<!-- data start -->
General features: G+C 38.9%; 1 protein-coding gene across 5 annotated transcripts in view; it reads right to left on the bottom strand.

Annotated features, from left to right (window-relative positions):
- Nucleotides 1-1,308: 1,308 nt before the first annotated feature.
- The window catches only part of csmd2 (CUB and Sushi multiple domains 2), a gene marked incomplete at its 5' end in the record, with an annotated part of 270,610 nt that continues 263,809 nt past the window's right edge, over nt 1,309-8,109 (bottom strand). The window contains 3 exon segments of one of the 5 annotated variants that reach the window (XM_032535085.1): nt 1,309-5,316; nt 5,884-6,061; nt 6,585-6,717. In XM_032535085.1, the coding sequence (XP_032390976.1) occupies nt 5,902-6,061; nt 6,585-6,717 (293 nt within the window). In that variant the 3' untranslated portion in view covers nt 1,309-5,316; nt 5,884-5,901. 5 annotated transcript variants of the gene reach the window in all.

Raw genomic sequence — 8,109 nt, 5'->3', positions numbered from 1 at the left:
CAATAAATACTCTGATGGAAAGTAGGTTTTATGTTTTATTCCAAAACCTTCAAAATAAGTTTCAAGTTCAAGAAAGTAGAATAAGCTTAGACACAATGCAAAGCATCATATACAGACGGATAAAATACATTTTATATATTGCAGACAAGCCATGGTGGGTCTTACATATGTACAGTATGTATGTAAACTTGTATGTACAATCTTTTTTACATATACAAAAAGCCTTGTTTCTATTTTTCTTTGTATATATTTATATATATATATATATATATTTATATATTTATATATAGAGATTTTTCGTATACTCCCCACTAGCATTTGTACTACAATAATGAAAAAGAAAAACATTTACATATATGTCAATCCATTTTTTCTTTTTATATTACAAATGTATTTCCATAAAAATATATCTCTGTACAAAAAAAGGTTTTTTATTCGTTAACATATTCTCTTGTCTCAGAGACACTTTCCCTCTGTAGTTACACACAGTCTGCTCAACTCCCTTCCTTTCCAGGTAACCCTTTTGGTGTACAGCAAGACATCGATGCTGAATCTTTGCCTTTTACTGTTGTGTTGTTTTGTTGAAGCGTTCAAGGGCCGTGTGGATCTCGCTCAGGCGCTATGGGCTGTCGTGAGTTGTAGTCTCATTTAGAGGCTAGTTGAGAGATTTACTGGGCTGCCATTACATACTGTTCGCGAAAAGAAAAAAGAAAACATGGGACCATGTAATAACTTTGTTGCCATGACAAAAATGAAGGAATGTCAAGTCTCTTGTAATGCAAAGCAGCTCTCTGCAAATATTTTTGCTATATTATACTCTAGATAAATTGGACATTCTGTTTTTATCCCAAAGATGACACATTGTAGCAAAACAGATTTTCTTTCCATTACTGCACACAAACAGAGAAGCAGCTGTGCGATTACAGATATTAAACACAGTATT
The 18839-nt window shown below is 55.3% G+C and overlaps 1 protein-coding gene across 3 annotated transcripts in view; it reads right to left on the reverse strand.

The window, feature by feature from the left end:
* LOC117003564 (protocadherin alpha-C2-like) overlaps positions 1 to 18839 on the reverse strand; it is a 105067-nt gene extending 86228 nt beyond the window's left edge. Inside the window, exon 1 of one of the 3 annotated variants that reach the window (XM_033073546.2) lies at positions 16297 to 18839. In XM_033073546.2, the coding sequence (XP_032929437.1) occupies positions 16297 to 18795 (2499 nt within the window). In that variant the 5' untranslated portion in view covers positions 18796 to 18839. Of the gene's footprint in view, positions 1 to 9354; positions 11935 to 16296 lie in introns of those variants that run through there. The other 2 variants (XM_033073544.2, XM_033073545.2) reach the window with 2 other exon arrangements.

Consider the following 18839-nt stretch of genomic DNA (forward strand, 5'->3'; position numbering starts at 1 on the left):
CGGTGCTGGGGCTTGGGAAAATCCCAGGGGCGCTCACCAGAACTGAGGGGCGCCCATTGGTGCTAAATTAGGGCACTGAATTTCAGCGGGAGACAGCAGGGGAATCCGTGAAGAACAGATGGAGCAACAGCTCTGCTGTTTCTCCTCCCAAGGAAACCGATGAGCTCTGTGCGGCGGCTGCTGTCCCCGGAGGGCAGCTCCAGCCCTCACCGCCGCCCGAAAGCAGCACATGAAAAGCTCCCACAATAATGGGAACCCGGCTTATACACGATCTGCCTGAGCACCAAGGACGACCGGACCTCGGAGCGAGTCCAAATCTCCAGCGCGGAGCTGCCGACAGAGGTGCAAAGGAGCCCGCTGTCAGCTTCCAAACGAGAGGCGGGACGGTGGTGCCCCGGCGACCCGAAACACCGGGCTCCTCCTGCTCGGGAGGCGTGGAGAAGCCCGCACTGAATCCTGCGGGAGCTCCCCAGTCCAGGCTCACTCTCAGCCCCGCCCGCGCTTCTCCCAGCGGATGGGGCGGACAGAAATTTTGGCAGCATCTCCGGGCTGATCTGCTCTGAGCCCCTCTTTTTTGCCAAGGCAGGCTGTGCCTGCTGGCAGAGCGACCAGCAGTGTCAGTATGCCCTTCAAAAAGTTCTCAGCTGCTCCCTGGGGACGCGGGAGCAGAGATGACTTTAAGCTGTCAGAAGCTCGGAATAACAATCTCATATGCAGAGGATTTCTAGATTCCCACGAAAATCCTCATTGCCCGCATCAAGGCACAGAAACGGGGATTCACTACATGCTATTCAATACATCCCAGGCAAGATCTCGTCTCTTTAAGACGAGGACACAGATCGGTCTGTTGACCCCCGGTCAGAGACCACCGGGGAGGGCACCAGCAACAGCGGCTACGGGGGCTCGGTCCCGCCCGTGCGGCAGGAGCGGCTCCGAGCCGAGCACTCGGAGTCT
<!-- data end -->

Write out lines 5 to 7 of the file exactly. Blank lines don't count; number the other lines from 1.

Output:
Raw genomic sequence — 8,109 nt, 5'->3', positions numbered from 1 at the left:
CAATAAATACTCTGATGGAAAGTAGGTTTTATGTTTTATTCCAAAACCTTCAAAATAAGTTTCAAGTTCAAGAAAGTAGAATAAGCTTAGACACAATGCAAAGCATCATATACAGACGGATAAAATACATTTTATATATTGCAGACAAGCCATGGTGGGTCTTACATATGTACAGTATGTATGTAAACTTGTATGTACAATCTTTTTTACATATACAAAAAGCCTTGTTTCTATTTTTCTTTGTATATATTTATATATATATATATATATATTTATATATTTATATATAGAGATTTTTCGTATACTCCCCACTAGCATTTGTACTACAATAATGAAAAAGAAAAACATTTACATATATGTCAATCCATTTTTTCTTTTTATATTACAAATGTATTTCCATAAAAATATATCTCTGTACAAAAAAAGGTTTTTTATTCGTTAACATATTCTCTTGTCTCAGAGACACTTTCCCTCTGTAGTTACACACAGTCTGCTCAACTCCCTTCCTTTCCAGGTAACCCTTTTGGTGTACAGCAAGACATCGATGCTGAATCTTTGCCTTTTACTGTTGTGTTGTTTTGTTGAAGCGTTCAAGGGCCGTGTGGATCTCGCTCAGGCGCTATGGGCTGTCGTGAGTTGTAGTCTCATTTAGAGGCTAGTTGAGAGATTTACTGGGCTGCCATTACATACTGTTCGCGAAAAGAAAAAAGAAAACATGGGACCATGTAATAACTTTGTTGCCATGACAAAAATGAAGGAATGTCAAGTCTCTTGTAATGCAAAGCAGCTCTCTGCAAATATTTTTGCTATATTATACTCTAGATAAATTGGACATTCTGTTTTTATCCCAAAGATGACACATTGTAGCAAAACAGATTTTCTTTCCATTACTGCACACAAACAGAGAAGCAGCTGTGCGATTACAGATATTAAACACAGTATT
The 18839-nt window shown below is 55.3% G+C and overlaps 1 protein-coding gene across 3 annotated transcripts in view; it reads right to left on the reverse strand.